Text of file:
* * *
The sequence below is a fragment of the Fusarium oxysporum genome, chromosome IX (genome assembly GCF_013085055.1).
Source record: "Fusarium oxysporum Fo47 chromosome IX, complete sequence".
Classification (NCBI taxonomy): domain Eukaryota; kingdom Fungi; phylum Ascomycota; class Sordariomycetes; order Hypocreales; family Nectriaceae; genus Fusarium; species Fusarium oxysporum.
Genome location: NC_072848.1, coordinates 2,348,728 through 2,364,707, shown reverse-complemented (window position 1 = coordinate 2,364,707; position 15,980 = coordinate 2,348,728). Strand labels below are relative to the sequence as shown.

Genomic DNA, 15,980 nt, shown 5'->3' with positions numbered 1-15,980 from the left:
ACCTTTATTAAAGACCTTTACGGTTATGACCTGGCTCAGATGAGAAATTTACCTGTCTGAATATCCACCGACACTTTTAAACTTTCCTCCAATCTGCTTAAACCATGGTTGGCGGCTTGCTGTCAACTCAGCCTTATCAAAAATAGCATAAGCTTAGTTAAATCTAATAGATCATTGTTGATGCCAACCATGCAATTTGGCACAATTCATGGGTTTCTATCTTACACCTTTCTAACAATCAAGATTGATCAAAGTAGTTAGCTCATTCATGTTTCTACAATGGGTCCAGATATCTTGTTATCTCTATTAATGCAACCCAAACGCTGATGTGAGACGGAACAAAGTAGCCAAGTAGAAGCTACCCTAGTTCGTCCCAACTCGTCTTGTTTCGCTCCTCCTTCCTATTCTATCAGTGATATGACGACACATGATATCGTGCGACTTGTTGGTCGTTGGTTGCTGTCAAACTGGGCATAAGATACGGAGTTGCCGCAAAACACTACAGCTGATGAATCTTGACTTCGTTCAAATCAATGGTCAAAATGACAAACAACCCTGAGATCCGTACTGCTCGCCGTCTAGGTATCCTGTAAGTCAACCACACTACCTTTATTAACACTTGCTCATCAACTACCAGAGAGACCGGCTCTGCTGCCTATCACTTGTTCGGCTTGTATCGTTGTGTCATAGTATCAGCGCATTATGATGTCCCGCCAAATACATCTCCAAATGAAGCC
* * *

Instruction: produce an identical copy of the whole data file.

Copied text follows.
The sequence below is a fragment of the Fusarium oxysporum genome, chromosome IX (genome assembly GCF_013085055.1).
Source record: "Fusarium oxysporum Fo47 chromosome IX, complete sequence".
Classification (NCBI taxonomy): domain Eukaryota; kingdom Fungi; phylum Ascomycota; class Sordariomycetes; order Hypocreales; family Nectriaceae; genus Fusarium; species Fusarium oxysporum.
Genome location: NC_072848.1, coordinates 2,348,728 through 2,364,707, shown reverse-complemented (window position 1 = coordinate 2,364,707; position 15,980 = coordinate 2,348,728). Strand labels below are relative to the sequence as shown.

Genomic DNA, 15,980 nt, shown 5'->3' with positions numbered 1-15,980 from the left:
ACCTTTATTAAAGACCTTTACGGTTATGACCTGGCTCAGATGAGAAATTTACCTGTCTGAATATCCACCGACACTTTTAAACTTTCCTCCAATCTGCTTAAACCATGGTTGGCGGCTTGCTGTCAACTCAGCCTTATCAAAAATAGCATAAGCTTAGTTAAATCTAATAGATCATTGTTGATGCCAACCATGCAATTTGGCACAATTCATGGGTTTCTATCTTACACCTTTCTAACAATCAAGATTGATCAAAGTAGTTAGCTCATTCATGTTTCTACAATGGGTCCAGATATCTTGTTATCTCTATTAATGCAACCCAAACGCTGATGTGAGACGGAACAAAGTAGCCAAGTAGAAGCTACCCTAGTTCGTCCCAACTCGTCTTGTTTCGCTCCTCCTTCCTATTCTATCAGTGATATGACGACACATGATATCGTGCGACTTGTTGGTCGTTGGTTGCTGTCAAACTGGGCATAAGATACGGAGTTGCCGCAAAACACTACAGCTGATGAATCTTGACTTCGTTCAAATCAATGGTCAAAATGACAAACAACCCTGAGATCCGTACTGCTCGCCGTCTAGGTATCCTGTAAGTCAACCACACTACCTTTATTAACACTTGCTCATCAACTACCAGAGAGACCGGCTCTGCTGCCTATCACTTGTTCGGCTTGTATCGTTGTGTCATAGTATCAGCGCATTATGATGTCCCGCCAAATACATCTCCAAATGAAGCC